Dalton, 48, was guilty last month of killing six people and injuring two others in a series of random shootings around southern Michigan city over five hours on February 20, 2016. In between the shooters he picked up and dropped passengers as an uber driver.
The shootings took place on a Saturday night in three different parts of Kalamazoo. He first shot Tiana Carruthers, then 25, in front of his children in a parking garage complex.
Four hours later, he killed Richard Smith, 53, and his son Tyler Smith, 17, at a car dealer. Then he opened fire in the parking lot of a Cracker Barrel restaurant and killed Barbara Hawthorne, 68, Mary Lou Nye, 62, Mary Jo Nye, 60 and Dorothy Brown, 74, and injured a 1
4-year-old girl.  "It was very deliberate murder. This was not hurried in any way, form or form," accuses Jeffrey Getting said at the time. "They were intentional, conscious and I would not say unforgettably done. Cold done is what I want to say."
The shootings focus on Uber and its protocol for driver approval considered independent contractors and not employees. A CNN survey last year showed that the shipping companies Uber and Lyft have approved thousands of people who should have been disqualified for criminal records, according to state agencies and court cases.
Dalton passed a background check and had no criminal record.
"For all purposes and purposes, he was your average Joe," said Kalamazoo Public Safety Chief Jeff Hadley at that time. "This was random."
By Tuesday's judicial hearing, family members gave statements to the victims when Dalton sat quietly in an orange jail suit.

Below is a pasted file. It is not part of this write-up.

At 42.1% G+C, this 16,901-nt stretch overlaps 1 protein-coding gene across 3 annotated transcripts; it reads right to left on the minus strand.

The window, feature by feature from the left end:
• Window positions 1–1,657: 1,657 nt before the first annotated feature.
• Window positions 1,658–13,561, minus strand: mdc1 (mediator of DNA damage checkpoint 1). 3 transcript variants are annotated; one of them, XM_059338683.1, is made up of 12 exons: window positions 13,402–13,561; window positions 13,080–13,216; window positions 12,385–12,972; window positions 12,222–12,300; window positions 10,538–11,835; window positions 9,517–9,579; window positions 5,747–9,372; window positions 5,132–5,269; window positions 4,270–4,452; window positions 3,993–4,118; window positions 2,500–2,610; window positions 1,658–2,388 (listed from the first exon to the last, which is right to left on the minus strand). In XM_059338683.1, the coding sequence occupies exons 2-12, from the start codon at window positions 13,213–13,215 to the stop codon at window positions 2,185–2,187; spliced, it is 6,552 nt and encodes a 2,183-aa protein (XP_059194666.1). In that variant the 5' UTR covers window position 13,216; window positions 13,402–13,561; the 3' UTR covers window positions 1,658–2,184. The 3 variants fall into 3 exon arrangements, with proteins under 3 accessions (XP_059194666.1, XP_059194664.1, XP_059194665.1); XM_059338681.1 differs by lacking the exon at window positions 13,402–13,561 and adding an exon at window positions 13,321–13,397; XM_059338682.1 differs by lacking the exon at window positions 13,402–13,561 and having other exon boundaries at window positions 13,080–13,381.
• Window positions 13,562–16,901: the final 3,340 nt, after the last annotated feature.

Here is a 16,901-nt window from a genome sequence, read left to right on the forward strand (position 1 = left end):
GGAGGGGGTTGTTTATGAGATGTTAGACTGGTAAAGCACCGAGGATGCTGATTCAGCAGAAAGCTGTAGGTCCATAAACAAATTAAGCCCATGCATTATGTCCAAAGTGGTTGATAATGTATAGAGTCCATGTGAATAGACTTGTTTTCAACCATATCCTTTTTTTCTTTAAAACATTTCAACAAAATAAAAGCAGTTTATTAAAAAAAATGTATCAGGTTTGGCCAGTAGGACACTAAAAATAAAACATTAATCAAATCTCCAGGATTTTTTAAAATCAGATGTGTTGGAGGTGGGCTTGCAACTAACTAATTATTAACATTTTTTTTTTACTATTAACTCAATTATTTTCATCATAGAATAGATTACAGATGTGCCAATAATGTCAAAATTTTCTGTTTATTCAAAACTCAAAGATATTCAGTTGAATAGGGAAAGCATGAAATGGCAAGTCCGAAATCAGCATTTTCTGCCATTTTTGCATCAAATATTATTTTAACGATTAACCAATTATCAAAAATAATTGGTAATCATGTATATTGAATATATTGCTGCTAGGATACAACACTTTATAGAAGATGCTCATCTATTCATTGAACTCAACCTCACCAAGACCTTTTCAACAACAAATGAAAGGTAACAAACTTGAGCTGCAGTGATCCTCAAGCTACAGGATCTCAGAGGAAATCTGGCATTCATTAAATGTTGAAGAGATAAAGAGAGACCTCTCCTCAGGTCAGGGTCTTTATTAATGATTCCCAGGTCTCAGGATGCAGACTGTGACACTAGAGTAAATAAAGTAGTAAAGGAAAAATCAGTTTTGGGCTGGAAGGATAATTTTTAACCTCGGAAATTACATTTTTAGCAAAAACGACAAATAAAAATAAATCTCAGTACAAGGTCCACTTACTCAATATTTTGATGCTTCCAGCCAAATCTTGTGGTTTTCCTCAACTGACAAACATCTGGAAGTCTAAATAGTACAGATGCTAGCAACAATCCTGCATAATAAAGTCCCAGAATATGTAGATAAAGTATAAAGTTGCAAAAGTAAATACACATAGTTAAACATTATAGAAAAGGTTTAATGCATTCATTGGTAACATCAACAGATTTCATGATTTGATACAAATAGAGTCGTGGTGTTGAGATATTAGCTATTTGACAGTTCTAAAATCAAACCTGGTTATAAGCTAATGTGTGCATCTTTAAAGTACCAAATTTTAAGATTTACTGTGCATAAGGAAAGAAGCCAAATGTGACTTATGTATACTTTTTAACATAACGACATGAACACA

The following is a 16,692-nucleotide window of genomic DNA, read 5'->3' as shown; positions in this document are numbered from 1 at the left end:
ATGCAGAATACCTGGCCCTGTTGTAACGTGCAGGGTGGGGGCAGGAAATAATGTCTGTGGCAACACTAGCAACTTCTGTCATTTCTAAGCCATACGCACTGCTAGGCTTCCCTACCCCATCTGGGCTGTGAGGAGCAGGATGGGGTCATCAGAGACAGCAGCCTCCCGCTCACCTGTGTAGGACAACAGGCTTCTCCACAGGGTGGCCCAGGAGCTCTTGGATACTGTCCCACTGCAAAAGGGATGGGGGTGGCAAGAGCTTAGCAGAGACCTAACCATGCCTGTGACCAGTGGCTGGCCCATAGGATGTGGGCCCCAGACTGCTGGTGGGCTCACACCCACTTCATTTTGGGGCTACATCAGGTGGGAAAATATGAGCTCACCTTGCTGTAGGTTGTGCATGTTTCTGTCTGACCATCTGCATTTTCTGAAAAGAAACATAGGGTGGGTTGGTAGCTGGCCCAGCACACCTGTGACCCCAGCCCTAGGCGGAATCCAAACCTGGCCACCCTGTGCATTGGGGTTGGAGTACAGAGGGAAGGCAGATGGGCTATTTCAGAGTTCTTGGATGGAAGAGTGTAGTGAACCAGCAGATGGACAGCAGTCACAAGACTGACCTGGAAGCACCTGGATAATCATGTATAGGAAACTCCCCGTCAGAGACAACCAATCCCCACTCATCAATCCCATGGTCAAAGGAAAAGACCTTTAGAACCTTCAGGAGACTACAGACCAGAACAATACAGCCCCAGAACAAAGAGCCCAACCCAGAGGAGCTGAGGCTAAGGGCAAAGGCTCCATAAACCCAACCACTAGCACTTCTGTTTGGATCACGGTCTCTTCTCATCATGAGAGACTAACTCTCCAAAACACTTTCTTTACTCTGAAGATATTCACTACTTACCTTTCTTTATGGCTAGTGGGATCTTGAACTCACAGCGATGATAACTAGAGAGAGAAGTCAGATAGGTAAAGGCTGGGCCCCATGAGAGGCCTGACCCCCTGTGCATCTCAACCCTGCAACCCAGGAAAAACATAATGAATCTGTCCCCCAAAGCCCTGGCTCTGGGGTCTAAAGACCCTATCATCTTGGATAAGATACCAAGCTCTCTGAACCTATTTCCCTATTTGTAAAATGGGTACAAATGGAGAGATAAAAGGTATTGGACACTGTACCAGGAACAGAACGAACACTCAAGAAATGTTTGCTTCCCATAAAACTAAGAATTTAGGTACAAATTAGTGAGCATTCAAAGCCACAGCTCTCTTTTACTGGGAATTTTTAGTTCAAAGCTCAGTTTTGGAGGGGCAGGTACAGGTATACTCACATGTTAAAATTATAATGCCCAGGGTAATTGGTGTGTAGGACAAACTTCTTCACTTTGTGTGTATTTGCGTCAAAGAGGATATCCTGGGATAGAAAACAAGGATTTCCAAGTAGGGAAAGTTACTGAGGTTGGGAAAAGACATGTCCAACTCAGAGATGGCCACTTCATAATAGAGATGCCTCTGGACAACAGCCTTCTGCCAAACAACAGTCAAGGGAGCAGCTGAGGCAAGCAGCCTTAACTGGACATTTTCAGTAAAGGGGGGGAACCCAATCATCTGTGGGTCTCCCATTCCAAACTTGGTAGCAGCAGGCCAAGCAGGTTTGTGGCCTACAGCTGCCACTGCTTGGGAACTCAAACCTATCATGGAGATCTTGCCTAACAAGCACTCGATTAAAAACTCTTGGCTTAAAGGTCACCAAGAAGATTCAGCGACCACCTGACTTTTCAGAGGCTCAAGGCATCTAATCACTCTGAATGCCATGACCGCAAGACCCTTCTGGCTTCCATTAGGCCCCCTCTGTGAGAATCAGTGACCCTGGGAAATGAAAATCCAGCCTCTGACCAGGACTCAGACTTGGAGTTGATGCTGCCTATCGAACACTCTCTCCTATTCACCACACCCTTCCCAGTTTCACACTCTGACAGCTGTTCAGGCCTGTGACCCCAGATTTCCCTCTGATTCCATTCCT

Michigan does not have the death penalty, and state law mandates the first degree murder is punished with life in prison without the possibility of parole.
Emily Lemmer talked about the difficulty of living without her father and brother, especially during her recent wedding.
"Every day since I woke up to half my family to be gone has been a living nightmare," Lemmer said through tears. "Nothing feels right, and every day is a constant painful battle, the same cycle of waking up to the chilling reality that half my family is gone."
Carruthers, who survived being shot, urged Dalton to look at her during the victim's impact statement. A defense lawyer protested, but the judge informed the court that Dalton's participation in the victim's consequences – or lack thereof – would be noted.
Dalton's interrupted presence Tuesday as opposed to a hearing months after the shooting, when he interrupted Carruthers with rambling statements. He later tried to stand up for the court, and legal officers hindered him and dragged him out of the courtroom.